7 things to learn from Psychiatric Nursing

Stories - Bull HornWhether you’re a psych nurse or not, there are nuggets of wisdom to be learned from psych nursing that can translate to awareness and satisfaction out of your work. Here are 7!

1. It’s Okay to Personally Dislike Some Patients

It’s inevitable. With so many patients passing through your care, and so many behavioral issues, there’s bound to be one that you can’t help but feel a crippling dislike for. All you need to do is exercise self-control and make sure your feelings don’t translate into action – a little help from your co-workers may be helpful.

2. Don’t Argue With Psych Patients

You’d think this is obvious, but too many people engage in arguing and even bickering with psychiatric patients. This is a surefire way to escalate them – an exercise in futility that can be dangerous. Think of psych patients as 1 year olds: they have no sense how they’re affecting others or themselves, and all their words and behaviors are just gut reactions to what’s around them. Everyone knows there’s no sense arguing with a 1 year old! Redirecting works better.

3. Developing Patience Will Make You Less Miserable

In psych nursing, there are potentially hundreds of things to annoy you every time you go to work. If you allow yourself to be affected, you’ll hate your job. Practicing being patient, shrugging off inconveniences or annoying behaviors, and never taking things personal are all essential if you want to enjoy your job.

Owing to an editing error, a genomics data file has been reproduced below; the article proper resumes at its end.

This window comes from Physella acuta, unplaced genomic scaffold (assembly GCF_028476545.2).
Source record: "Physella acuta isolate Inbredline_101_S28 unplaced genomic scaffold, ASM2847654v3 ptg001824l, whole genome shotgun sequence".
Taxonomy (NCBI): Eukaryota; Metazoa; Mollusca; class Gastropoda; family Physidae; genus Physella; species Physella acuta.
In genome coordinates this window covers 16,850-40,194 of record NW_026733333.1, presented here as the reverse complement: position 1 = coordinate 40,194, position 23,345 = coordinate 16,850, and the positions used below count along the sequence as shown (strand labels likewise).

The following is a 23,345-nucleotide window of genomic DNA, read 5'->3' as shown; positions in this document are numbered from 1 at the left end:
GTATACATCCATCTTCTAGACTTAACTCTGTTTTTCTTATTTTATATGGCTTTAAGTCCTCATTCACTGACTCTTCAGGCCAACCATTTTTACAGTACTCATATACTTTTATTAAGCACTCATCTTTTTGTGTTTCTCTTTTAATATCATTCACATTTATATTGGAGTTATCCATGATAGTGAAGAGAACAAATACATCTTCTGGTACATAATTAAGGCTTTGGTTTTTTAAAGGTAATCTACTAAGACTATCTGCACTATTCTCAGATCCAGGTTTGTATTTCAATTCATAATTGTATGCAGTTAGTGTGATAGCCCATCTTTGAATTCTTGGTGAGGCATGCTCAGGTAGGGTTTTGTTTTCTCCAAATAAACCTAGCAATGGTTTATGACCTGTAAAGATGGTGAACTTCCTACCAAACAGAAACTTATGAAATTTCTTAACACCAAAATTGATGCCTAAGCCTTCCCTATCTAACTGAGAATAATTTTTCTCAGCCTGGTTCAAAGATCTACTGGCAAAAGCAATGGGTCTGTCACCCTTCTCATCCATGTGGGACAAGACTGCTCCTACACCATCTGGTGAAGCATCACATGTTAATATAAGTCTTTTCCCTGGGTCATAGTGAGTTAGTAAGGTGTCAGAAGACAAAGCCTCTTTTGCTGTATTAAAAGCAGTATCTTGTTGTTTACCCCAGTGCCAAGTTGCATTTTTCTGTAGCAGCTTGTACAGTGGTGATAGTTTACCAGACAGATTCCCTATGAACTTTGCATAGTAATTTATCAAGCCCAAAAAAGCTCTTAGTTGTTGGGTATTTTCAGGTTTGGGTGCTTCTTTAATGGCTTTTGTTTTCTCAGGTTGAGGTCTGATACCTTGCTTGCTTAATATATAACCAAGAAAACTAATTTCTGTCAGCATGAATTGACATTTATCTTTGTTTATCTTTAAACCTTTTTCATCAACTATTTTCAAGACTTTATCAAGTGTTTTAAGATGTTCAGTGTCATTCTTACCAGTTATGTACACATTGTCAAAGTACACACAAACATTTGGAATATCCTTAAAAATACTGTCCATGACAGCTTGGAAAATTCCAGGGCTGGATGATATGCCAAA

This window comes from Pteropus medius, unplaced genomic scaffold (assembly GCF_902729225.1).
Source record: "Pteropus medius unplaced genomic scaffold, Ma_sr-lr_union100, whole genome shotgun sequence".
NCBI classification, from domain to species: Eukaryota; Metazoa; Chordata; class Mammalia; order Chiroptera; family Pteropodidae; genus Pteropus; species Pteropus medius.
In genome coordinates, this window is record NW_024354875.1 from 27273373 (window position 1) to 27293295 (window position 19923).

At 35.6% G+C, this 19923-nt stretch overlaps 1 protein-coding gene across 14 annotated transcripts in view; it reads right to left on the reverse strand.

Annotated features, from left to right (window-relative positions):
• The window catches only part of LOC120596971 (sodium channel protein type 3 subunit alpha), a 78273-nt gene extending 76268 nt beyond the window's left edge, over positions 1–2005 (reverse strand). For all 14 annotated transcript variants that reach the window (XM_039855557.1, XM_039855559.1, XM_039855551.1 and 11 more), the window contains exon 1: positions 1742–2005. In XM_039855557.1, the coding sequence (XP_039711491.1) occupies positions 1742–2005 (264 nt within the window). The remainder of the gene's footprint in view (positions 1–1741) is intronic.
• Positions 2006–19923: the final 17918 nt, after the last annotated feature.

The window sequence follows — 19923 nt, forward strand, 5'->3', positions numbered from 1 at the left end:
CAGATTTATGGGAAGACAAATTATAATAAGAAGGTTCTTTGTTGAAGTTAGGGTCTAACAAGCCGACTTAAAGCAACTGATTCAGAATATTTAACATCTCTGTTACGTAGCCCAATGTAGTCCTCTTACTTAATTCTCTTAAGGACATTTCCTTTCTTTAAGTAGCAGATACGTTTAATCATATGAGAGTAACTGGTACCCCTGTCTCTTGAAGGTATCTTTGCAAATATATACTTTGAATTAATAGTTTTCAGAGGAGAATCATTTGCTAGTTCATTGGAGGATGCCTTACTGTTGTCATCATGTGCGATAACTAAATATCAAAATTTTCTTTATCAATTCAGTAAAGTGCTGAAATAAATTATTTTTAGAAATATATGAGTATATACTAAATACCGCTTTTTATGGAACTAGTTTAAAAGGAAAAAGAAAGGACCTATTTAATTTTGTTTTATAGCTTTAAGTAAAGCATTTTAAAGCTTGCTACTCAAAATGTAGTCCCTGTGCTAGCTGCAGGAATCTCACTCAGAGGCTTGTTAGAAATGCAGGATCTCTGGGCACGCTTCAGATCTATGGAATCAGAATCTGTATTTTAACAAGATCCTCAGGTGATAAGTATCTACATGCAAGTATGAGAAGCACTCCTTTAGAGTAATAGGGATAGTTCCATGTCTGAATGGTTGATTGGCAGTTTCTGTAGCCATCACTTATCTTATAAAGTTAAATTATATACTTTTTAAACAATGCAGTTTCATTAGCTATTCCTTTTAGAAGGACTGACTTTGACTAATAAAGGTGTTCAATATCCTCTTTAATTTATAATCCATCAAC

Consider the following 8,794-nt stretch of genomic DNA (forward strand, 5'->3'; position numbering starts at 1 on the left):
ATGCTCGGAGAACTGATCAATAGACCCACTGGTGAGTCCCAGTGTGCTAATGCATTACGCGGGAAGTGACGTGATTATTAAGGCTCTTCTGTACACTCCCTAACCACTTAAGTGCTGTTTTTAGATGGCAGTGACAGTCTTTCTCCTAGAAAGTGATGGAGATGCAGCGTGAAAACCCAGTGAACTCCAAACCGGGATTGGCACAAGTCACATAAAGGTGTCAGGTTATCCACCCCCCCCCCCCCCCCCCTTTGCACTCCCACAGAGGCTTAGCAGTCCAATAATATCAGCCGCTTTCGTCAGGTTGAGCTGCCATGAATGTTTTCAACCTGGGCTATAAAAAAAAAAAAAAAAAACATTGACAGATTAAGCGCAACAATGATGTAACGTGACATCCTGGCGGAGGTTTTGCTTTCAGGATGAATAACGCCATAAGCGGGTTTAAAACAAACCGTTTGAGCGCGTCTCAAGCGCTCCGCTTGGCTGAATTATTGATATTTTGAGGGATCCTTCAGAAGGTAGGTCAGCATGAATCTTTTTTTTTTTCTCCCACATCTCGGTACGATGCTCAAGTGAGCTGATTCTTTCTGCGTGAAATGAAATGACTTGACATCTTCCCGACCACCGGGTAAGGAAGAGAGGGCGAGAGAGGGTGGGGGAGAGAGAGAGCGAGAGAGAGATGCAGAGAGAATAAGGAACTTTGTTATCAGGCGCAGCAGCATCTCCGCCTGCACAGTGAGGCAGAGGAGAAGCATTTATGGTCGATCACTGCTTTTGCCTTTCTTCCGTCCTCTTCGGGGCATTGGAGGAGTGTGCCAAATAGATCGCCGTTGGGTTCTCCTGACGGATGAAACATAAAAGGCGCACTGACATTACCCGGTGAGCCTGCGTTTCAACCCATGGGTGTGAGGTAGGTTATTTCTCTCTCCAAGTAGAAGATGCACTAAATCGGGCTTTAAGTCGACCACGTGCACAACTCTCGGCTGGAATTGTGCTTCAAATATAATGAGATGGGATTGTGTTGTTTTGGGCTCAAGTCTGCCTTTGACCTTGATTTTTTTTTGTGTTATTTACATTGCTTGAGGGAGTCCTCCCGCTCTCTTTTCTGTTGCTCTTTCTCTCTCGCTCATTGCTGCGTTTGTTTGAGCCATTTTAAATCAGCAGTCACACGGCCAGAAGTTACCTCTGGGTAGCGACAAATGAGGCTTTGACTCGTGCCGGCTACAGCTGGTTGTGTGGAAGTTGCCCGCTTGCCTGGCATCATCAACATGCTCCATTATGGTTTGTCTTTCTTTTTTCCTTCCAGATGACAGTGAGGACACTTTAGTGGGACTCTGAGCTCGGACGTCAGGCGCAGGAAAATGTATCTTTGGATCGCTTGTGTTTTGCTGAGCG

4. Mental Health is a Growing Problem

Most mental health treatment facilities are growing in patients and beds. Why? Is awareness of mental health increasing? Is financial support for mental health more readily available? Are people just mentally unhealthier? Who knows – but it’s a great time to get into being a psych nurse!

5. It’s Hard to Practice What You Teach.

At work, you’re a saint. Nothing bothers you. You’re always professional toward patients and staff. You help patients behave better and be more aware of their actions and feelings. Then, wham! You walk in the front door to your house and it’s crankytown. Everything annoys you, your family gets on your nerves, and your fuel tank for nonsense is empty. It happens.

6. Psychopharmacology is an Odd Science

Odd science is putting it nicely. Some would call it a crapshoot. Almost all psych medications vary in effectiveness between individuals – psychiatrists prescribe, tweak, prescribe, and tweak, and if it’s still not right, try another medication of the same class. A lot of psych medications have a blurry mechanism of action – we’re not sure why it works, it just does. So we use it.

7. Psych Nurses Don’t Get to Talk To Patients As Much As They Should

Especially at inpatient facilities, nurses seldom sit down to have a real conversation. Most of the time it’s a brisk assessment to make sure there are no pressing safety issues. The rest of the time is filled with meds, admissions, discharges, and everything else. Like any other type of nursing, staffing is usually the biggest limiting factor on patient outcomes and quality care.

I hope that these personal observations are found to be accurate by my fellow psych nurses – and that non-psych nurses can appreciate and relate these to their own lives and jobs. Let us know your opinions in the comments below and on Facebook!

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